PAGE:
Now that you know how to pick a tone for darkening your roots, we can move on to the application.
Run to find your comb, that this time you won’t be using for detangling your hair.
How to apply dye to darken your roots step-by-step
The technique for darkening roots is really simple, because basically you don’t need to do it very precisely.
In fact, to have the darker tone in your roots and the lighter tone in the rest of your hair look well mixed, the idea is to be as imprecise as possible.
If you apply a dark tone to your roots with a lot of effort and attention to detail, you run the risk of having a dividing line between the dark tone in your roots and the light tone in the rest of your hair.
What you should do when you’re applying the dye is to make some long streaks and others shorter, tracing an irregular line, with the help of a paintbrush.
Once you’ve decided the shade for your roots, you should get all the materials.
- Color kit
- Dye paintbrush or tail comb
- Plastic container
Now the moment of truth has arrived. We’ll start to dye your roots, to surprise your friends with this easy, modern change of look.
Brush your hair and make sure there aren’t any knots, which can complicate the task when you’re applying the dye.
Prepare the mix, using the materials that come with the color kit, that is, the tube of dye and the developer.
After putting on the gloves, place the developer and the dye in a plastic container and mix well until it has a uniform consistency.
With the help of the paintbrush, apply the color mix on your hairline in an irregular manner.
What do I mean by this?
Forget about drawing a straight, precise line—here you’re looking for the opposite effect.
How do you get this “imprecise precision” as I call it?
Making streaks of different lengths, for example, in some roots making 2 centimeter streaks, and in others, 3 centimeter ones. You can also make longer streaks if you want.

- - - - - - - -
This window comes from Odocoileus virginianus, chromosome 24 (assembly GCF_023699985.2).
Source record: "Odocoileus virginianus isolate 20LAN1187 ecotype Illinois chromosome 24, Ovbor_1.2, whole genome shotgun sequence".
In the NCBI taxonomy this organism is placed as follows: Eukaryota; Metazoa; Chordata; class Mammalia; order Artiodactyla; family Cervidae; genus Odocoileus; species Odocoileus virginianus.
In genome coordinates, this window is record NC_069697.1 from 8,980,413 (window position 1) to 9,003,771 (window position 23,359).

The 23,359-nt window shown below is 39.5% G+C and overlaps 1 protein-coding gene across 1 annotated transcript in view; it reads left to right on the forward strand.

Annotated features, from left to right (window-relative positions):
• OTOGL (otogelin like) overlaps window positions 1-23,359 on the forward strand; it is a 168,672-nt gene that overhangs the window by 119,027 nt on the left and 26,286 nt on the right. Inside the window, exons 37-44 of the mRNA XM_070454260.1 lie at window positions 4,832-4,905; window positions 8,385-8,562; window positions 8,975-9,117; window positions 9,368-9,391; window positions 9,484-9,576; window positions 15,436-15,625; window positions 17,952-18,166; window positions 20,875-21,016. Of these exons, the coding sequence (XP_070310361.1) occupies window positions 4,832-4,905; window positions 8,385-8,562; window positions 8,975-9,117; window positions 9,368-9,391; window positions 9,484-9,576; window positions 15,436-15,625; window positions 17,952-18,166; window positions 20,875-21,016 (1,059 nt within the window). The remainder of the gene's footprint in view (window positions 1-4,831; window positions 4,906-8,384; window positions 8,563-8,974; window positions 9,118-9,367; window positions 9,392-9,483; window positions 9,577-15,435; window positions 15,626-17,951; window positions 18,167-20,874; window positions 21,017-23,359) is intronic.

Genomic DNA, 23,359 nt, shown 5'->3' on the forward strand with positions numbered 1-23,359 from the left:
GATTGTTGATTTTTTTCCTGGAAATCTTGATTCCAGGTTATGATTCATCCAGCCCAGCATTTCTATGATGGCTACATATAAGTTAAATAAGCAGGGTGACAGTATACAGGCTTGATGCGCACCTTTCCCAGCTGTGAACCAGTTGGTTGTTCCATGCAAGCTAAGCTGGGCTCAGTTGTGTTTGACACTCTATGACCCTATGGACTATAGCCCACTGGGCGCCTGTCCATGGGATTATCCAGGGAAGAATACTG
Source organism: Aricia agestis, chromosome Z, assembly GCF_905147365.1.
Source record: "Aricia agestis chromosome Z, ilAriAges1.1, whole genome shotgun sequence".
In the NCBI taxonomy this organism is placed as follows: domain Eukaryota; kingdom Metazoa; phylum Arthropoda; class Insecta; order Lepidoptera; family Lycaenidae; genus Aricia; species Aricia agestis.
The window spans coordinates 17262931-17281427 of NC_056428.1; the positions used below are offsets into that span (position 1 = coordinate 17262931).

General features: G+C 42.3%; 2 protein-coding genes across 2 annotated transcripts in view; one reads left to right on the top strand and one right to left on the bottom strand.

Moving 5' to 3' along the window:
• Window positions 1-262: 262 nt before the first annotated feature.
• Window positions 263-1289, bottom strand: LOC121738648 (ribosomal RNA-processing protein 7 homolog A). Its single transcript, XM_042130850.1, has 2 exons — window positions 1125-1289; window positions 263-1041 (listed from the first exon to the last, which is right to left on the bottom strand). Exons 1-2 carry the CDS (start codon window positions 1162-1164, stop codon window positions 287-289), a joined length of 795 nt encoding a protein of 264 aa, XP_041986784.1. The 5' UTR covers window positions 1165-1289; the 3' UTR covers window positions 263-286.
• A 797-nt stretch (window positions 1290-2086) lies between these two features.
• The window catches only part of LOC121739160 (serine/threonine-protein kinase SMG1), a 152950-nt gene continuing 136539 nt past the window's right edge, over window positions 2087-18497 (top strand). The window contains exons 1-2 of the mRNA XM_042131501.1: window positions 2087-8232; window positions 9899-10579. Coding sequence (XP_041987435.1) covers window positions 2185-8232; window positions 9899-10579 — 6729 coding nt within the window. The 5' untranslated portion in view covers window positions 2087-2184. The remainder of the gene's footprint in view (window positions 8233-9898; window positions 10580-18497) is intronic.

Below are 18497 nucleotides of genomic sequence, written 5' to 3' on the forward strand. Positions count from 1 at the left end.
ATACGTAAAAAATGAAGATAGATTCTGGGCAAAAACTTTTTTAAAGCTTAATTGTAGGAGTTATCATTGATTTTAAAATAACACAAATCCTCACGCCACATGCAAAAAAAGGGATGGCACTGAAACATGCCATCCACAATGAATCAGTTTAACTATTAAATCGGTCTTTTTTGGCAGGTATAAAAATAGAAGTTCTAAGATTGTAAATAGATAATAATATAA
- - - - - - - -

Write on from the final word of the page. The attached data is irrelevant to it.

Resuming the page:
This irregularity is what will give you the effect of mixing the color of your roots with the rest of your hair.
You should only be careful regarding one detail: don’t forget to apply the dye in any part of your hairline, because instead of giving you the look you’re hoping for, you’ll lose it.
If you think that by using a paintbrush, you won’t achieve the imprecise style that this technique requires, you can use a tail comb, something that I recommend if you don’t have much experience dying roots.
In this case, you should apply the dye, and then afterwards comb that section, dragging the dye in strands for three or five centimeters.
In this way, you’ll also achieve the mixed effect with the lighter color that you already have in your hair.
Once you’ve finished applying the dye, you should let it sit for forty minutes.
After the exposure time has passed, you should rinse your hair with lots of lukewarm water until it runs clean without any traces of dye. You can also wash your hair with your normal shampoo, although personally, I don’t recommend it, given that shampoo tends to remove recently applied dye pigments.
The best thing to do is to let the color set for at least 48 hours, and then start washing your again with shampoo.
Now you know how to dye your roots so that they are darker than the rest of your hair.
So, what style will you choose? Gentle transition or complete contrast?